Another thing, is dogs. It was another Mr. White. I don’t think they were a relation. It was up on Beaminster Down and he had a dog there and I said to him one day ‘your dog looks dangerous’. He said ‘why?’ I said ‘well, he shows his teeth’. ‘Don’t you know’, he said, ‘he’s smiling at you. He’s so pleased to see you’. ‘No’, I said ‘I’ve never heard of such a thing’.

Now in Beaminster, we had five postmen. We rotated, so five weeks later I was back there again. But this time he didn’t smile at me or nothing so I didn’t do nothing about that on the Monday. Tuesday I saw Mr. White. He called me and I answered and the dog heard me, couldn’t have seen me. It was going blind. It came over so pleased to see me. So dogs can be two things.

There was another dog at Drimpton. Black and white Dalmation, also smiled at me. I got used to this. Just because they showed their teeth, didn’t mean they were dangerous.

But there is the other side. Alsations. Up Mapperton I delivered the mail, got half way back to the van and two Alsations came round from the back of the house and I froze. I couldn’t move. I shouted and shouted. The lady come round and called them off me. They never touched me but it was very frightening But, in Beaminster there’s Higher Meerhay, where Martin Clunes live, and there was a lady there called Miss Cotton. She had five Alsations and I had to manoeuvre the van so that I only had about two steps because they’d come quickly. It’s very dangerous. It would frighten me so I had to be prepared for that.

But then there’s other problems on the round. People. There was a lady in No. 1 Riverside in Beaminster. She was watching me. At No. 28 Riverside also it’s on the lane, she could see me up the road. And this lady is a great friend of mine and I used to go in there and have a cup of tea and used to go to the toilet. A postman can’t just drop…….. in some places you can’t even go to the toilet. Broadwindsor, there’s no toilets. In any case, she timed me and she was in Beaminster Post Office and she said ‘Oh, I wrote to the Postmaster General in London about Mr. Gibbs spending half an hour in this house every day’. But what she didn’t know was that also the Postmaster in Beaminster heard her say it but he never said nothing. But we are entitled to stop for half an hour on the round. And one of these times when I’ve stopped, it was at Seaborough, and I went to have my sandwich and it was frozen. Inside the van, it was frozen. I couldn’t eat it, it was so cold. Even inside the van there was icicles.

There was another lady on the round, this time – the highest point in Dorset is Pilsden Pen – and this lane, I can’t think of the name of it now, the first farm on that lane is Mrs. Bailey and it’s quite a drop down to her place. The Post Office said we had to deliver all First Class mail but we mustn’t go anywhere where we’d going to be over time because they weren’t going to pay us overtime. So we were in a dilemna what to do. So with her, I didn’t go there for two days because I thought I may get down there but I’m not sure if I’m going to get back. No chains. So on the Wednesday, I decided to go. I went down and she was furious with me because I hadn’t been down with the mail. And I said, ‘well look, I’ve got no chains, I’ve got nobody to help me. If I get stuck here, I said, what am I going to do?’ And with the same I tried to get away and I couldn’t. The van wouldn’t move. There was so much ice it just wouldn’t move. I had to wait there about ten minutes before her husband turned up and he had to have a tractor and pull me out. When we got up the top, come to like a crossroad, it’s a lane, Specket Lane it’s called. The thing was, as it happens it was lucky there was a gate opposite his entrance to his farm and he finished up he had to go up there to get me right up on the road because I couldn’t move. And I said to him, ‘look I can’t go down again. Is there anywhere I can leave the mail so that you can have it but, somebody you can trust’. So we made arrangements.
[00:09:27]

But she is a person with…………………..all postmen. There was one postman went there and she gave him a number of letters to take and a few days later she’s complaining bitterly to the Postmaster at Dorchester because one letter she gave him and she thought he was going to deliver. He didn’t look at it to see if it was stamped. She was trying to find trouble. That’s the kind of people there are.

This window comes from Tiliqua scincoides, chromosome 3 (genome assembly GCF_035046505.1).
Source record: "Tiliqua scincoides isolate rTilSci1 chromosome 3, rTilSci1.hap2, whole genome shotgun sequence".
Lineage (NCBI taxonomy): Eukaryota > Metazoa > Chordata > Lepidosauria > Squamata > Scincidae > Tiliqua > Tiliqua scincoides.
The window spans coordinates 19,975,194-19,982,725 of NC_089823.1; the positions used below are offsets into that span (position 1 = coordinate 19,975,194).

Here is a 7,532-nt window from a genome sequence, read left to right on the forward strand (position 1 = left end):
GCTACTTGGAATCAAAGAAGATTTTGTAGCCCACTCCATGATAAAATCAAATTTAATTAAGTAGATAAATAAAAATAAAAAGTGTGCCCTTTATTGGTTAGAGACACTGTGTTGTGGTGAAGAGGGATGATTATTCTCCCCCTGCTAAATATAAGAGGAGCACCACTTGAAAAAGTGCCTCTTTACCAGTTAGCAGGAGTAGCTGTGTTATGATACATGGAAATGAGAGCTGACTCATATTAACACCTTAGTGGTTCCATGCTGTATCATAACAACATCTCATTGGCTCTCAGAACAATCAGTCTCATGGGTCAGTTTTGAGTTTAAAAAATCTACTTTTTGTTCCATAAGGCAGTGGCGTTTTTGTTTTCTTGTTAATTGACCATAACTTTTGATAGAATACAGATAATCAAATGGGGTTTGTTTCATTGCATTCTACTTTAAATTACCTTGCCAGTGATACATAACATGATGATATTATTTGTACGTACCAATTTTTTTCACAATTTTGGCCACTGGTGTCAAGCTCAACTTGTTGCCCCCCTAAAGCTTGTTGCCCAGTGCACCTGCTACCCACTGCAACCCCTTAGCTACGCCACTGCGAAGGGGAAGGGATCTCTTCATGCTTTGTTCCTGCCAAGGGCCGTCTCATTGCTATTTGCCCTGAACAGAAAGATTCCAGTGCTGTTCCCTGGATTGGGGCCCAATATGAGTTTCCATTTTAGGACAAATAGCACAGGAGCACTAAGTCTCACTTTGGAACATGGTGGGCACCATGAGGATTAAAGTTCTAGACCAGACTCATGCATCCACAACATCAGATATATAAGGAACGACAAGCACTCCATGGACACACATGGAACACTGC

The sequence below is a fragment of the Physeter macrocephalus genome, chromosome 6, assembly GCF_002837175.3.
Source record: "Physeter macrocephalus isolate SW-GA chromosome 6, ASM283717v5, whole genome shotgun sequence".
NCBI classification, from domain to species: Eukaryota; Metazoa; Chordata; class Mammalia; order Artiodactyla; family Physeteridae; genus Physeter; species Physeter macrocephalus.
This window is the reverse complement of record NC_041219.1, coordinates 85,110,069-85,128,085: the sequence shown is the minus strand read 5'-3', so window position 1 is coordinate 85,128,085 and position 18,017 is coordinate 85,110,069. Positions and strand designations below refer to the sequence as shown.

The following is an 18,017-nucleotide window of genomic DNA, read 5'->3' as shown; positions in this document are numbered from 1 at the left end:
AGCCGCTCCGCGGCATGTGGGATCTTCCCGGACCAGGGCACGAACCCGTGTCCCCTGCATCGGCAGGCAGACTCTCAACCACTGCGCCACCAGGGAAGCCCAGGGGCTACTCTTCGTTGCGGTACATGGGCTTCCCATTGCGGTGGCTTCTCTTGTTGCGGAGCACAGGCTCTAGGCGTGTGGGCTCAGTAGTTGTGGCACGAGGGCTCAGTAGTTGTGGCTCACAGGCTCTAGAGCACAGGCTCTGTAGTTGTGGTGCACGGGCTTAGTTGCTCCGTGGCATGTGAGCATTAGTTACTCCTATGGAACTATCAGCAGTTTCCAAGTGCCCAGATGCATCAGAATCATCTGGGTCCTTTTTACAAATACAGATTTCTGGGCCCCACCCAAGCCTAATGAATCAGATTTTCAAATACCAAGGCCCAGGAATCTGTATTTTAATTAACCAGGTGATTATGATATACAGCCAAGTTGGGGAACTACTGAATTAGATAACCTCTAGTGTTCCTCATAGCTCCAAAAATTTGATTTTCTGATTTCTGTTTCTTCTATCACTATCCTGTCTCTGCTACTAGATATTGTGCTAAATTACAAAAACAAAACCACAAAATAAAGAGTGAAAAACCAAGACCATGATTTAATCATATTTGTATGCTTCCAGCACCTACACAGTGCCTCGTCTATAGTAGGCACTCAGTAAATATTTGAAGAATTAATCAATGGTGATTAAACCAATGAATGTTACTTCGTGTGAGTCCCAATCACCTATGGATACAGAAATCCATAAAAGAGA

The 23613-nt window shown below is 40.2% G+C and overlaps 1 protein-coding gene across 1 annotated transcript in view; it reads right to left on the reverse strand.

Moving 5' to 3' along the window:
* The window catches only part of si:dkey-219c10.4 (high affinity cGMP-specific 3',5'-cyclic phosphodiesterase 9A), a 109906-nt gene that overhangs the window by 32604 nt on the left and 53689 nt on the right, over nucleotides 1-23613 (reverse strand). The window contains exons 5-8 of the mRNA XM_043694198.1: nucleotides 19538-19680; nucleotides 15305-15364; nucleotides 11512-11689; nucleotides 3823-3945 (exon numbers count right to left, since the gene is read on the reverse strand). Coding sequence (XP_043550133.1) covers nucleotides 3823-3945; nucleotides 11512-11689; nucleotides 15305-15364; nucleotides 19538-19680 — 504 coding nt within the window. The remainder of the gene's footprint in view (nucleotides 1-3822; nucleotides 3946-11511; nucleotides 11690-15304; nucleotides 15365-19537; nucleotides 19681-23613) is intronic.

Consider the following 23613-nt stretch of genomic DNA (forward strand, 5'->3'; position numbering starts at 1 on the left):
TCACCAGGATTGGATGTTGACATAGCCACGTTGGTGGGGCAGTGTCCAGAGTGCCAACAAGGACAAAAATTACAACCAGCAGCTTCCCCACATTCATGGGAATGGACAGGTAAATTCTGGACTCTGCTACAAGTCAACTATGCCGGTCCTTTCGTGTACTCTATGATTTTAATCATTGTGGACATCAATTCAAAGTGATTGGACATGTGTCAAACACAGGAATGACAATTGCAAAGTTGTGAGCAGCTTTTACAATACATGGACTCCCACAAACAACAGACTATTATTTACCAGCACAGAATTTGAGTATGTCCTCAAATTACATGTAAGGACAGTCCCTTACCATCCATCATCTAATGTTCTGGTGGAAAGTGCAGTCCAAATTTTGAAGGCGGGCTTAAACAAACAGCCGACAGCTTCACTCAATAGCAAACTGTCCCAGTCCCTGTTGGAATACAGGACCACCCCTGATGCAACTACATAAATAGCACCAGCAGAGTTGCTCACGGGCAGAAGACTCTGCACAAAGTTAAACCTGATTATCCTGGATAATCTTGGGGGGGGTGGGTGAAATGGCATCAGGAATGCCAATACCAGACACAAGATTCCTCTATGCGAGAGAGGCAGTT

But then there’s other problems with the post. I was asked to go out, well somebody had to go out every afternoon to, we had to take it in rota when we were on a certain round we had to do the afternoon and do the collections. And this one was quite memorable because it was snow again and I got out to Seaborough to empty their box which I did but I couldn’t move. The van was skidding and that and I was stationary. But there’s only one building near that box and the gentleman inside saw me and he come out to give me a hand and he was a Major General. And I couldn’t believe he would come out and give me a hand to get going. That’s the kind of things can happen. People are very kind and very friendly.

But the thing is, things can go wrong as well as go right. I had told you about this that I had to deliver Registered. At the beginning when I started with the Post Office anybody working for the council had their money, real money, it wasn’t Registered or anything, it was just an envelope, their wages. And I got to an estate in Beaminster, got out of the van and had to go round, I had to go round in a circle and come back to the van and I had this Registered half way round and there was nobody in. I put on the envelope NA for “no attention”, and the time, and I put it at the back of the bundle of mail I had with me. I went on delivering but when I got back to the last house I was distracted and I didn’t realise what I’d done. I’d put all the mail into the house including the Registered. And it was about ten minutes or so later when I was up there getting finished up with this estate and I realised what I’d done and I was so worried because I couldn’t believe I’d done such a thing. So I got back to the office eventually and I mentioned it to a friend, well it was a postman who retired, well not entirely, he finished up in London and he was working down here, he’s been a postman for a long time and I said to him what happened and he said ‘whatever you do you’ve got to tell Mr. Tibbles what’s happened. Exactly what’s happened’, he said, ‘otherwise you’re in trouble’. So I went and told him and, to my surprise, I never heard from that day to this anything more about it. I just couldn’t believe it so I mentioned to one of the more senior postmen and he said ‘didn’t you know that the Post Office is insured for that, so they didn’t worry because they were covered for insurance’. I said that no-one had told me so it just shows you how you can be worried about things that happened.